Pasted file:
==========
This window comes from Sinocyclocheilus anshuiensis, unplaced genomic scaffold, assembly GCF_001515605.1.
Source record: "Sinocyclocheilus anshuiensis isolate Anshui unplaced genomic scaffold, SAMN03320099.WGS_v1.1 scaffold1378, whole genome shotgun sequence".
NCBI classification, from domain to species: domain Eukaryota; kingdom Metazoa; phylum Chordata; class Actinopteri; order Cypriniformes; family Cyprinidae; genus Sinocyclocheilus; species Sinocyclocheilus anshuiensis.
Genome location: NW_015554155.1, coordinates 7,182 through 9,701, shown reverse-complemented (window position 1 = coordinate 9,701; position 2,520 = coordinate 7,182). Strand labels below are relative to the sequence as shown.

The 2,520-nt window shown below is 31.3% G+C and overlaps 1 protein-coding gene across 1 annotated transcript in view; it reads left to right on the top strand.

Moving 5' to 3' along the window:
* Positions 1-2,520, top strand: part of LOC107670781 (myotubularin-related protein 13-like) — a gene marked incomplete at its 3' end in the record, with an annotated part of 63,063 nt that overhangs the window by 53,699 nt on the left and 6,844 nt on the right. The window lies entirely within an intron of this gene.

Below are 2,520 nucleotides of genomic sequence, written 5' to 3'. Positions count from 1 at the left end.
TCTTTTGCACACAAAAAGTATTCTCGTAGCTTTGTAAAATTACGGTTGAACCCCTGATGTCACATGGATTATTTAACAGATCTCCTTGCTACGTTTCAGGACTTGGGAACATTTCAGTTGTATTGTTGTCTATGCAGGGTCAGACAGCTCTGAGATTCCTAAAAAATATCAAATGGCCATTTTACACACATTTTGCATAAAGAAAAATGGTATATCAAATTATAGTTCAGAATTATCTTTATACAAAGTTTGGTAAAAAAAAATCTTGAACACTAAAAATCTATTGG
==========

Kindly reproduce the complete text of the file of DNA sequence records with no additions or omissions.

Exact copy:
This window comes from Sinocyclocheilus anshuiensis, unplaced genomic scaffold, assembly GCF_001515605.1.
Source record: "Sinocyclocheilus anshuiensis isolate Anshui unplaced genomic scaffold, SAMN03320099.WGS_v1.1 scaffold1378, whole genome shotgun sequence".
NCBI classification, from domain to species: domain Eukaryota; kingdom Metazoa; phylum Chordata; class Actinopteri; order Cypriniformes; family Cyprinidae; genus Sinocyclocheilus; species Sinocyclocheilus anshuiensis.
Genome location: NW_015554155.1, coordinates 7,182 through 9,701, shown reverse-complemented (window position 1 = coordinate 9,701; position 2,520 = coordinate 7,182). Strand labels below are relative to the sequence as shown.

The 2,520-nt window shown below is 31.3% G+C and overlaps 1 protein-coding gene across 1 annotated transcript in view; it reads left to right on the top strand.

Moving 5' to 3' along the window:
* Positions 1-2,520, top strand: part of LOC107670781 (myotubularin-related protein 13-like) — a gene marked incomplete at its 3' end in the record, with an annotated part of 63,063 nt that overhangs the window by 53,699 nt on the left and 6,844 nt on the right. The window lies entirely within an intron of this gene.

Below are 2,520 nucleotides of genomic sequence, written 5' to 3'. Positions count from 1 at the left end.
TCTTTTGCACACAAAAAGTATTCTCGTAGCTTTGTAAAATTACGGTTGAACCCCTGATGTCACATGGATTATTTAACAGATCTCCTTGCTACGTTTCAGGACTTGGGAACATTTCAGTTGTATTGTTGTCTATGCAGGGTCAGACAGCTCTGAGATTCCTAAAAAATATCAAATGGCCATTTTACACACATTTTGCATAAAGAAAAATGGTATATCAAATTATAGTTCAGAATTATCTTTATACAAAGTTTGGTAAAAAAAAATCTTGAACACTAAAAATCTATTGG